Pedley: The Fourth Gets Off To Crackling Start
By Jim Pedley | Managing Editor
The July Fourth weekend of racing got off to an early and interesting start down in Daytona Beach on Thursday.
Because of the holiday, cars took to the track early, though not often because of rain (one practice for Cup cars).
Also, driver interviews kicked off early. And lively and goofy they were.
Here are some of the topics and responses – presented with comment – which resulted:
Coupling up: First and certainly foremost is tandem racing. It started a couple years ago at plate-racing tracks, dominated last year and was fine-tuned at Daytona in February.
There was little doubt heading into this week’s racing that it would remain the tactic of choice in the race once wonderfully known as The Firecracker 400.
Asked about pairs racing, Dale Earnhardt Jr. said:
“I’d rather have control of my own destiny and be able to go out there and race and just do my own work and worry about my own self. It’s really weird and kinda wrong on
some levels to race that way and to think like you think. You take care of somebody and you feel this obligation to take care of them and then worry about having them take care of you and how that makes them feel.
“Been growing up all these years racing for No. 1, looking out for No. 1. Doing my job. This is what I need to do. I need to do this to get up through the pack. This is how my car drives and now you are doing it so different. Your thought process and everything you think about during the race is nothing near that. It is just different and weird. It won’t be like that forever I assume and hopefully I am alive and still racin’ when it goes back to the way it was because I just really enjoy lookin’ out for No. 1, man. If you had a car that drive up through there and you were smart about drafting and knew what you were doing, you could make some cool things happen and that was pretty fun.”
Comment: Tandem racing will continue until change occurs to the track, the cars, the tires, the rules. That is, it will continue until NASCAR decides it hates it and then it will be legislated away.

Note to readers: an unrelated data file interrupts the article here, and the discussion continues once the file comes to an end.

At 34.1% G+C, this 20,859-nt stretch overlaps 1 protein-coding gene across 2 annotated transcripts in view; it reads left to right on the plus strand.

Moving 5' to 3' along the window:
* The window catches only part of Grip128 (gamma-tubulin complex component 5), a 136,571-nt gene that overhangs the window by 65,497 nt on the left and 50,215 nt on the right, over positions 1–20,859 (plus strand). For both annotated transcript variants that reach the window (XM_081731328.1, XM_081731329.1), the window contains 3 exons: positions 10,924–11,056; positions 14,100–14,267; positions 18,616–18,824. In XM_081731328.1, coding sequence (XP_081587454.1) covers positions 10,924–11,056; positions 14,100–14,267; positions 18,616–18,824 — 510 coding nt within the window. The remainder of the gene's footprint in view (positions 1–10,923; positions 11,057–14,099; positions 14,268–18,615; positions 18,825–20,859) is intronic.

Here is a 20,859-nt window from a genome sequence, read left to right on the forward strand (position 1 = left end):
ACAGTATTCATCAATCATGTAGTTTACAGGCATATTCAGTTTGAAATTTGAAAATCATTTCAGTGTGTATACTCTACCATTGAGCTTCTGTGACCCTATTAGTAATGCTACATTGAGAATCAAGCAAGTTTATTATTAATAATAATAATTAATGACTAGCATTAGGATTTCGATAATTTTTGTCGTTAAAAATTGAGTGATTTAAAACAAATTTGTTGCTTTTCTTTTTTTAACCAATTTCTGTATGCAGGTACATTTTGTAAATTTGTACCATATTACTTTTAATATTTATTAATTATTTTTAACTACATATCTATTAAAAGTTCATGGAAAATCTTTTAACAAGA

And, the July race in Daytona will always be self-referred to as The Firecracker 400.
Hand shakiness: Following last weekend’s race in Sonoma, Calif., Kyle Busch headed over and shook the hand of arch-enemy Kevin Harvick.
Harvick was asked about that Thursday.
“I wouldn’t call it good to go on that,” he said when asked if the handshake meant peace had been restored. “I mean we raced together for a lap and a half. I was as confused about all that as everybody else.”
Busch explained, “I felt like we had a really good race with each other. So, just wanted to let him know that.
“We gave each other great room and raced each other hard and clean. And, that’s all there is to it. You all are reading way too much into things.”
Comment: The look on Harvick’s face was uncomfortably comical when the hand was extended. So shocked was he that Busch had the gall to try to shake his hand after all the two have been through this season, that he shook the dang thing.
Busch should have waited until pre-race. He would have freaked Harvick right off his game.
Mum still the word: Danica Patrick is back in a Nationwide Series car this week.
Those wondering if her sabbatical back to her IndyCar day job had brought clarity to her vision of her future, got the same old answer.
“I’ve said from the beginning of the year, these things are complicated, and they take time.” she said. “Whether I’m coming here or not has yet to be signed, sealed or delivered.
“Only time will tell. I’m really not sure.”
Andy decision, Patrick said, will be based upon “my gut and my desire and where I feel like I’ll be the happiest and have the most success. From those thoughts, then my team explores the options. But it always starts with where I want to be.”
Comment: I am taking Danica at her word on this. It is a big decision. She moves to NASCAR without establishing a winning legacy in IndyCar and she opens herself up to nutball analysis. She stays, she risks a further fade into obscurity.
Of course, the money is important and will probably be the determining factor. But say what you will about her skills as a driver, Danica is a racer and has a racer’s sense of pride and history.
That said, here’s hoping that Patrick and not that smarmy Go Daddy dude is making the calls.
Facing the music: Kurt Busch’s marital situation made “news” among some “journalists” this week. Last Sunday at Infineon, his wife was replaced at his side by a woman named Patricia Driscoll.
Busch was asked about the situation and the dude didn’t dodge.
“There’s been a lot going on behind the scenes,” the 2004 Sprint Cup champ said. “Obviously, when you win people want to take you down and that’s happened this week. I’ve got some notes and things that I’ve put together and all I really want to say about that is that drivers sometimes have a beef with certain media members or different ones of the print or broadcast media. Things are reported, generally speaking. The majority of our journalists are hard working, responsible individuals who like us, are trying to do their jobs the best way that they can. I appreciate that.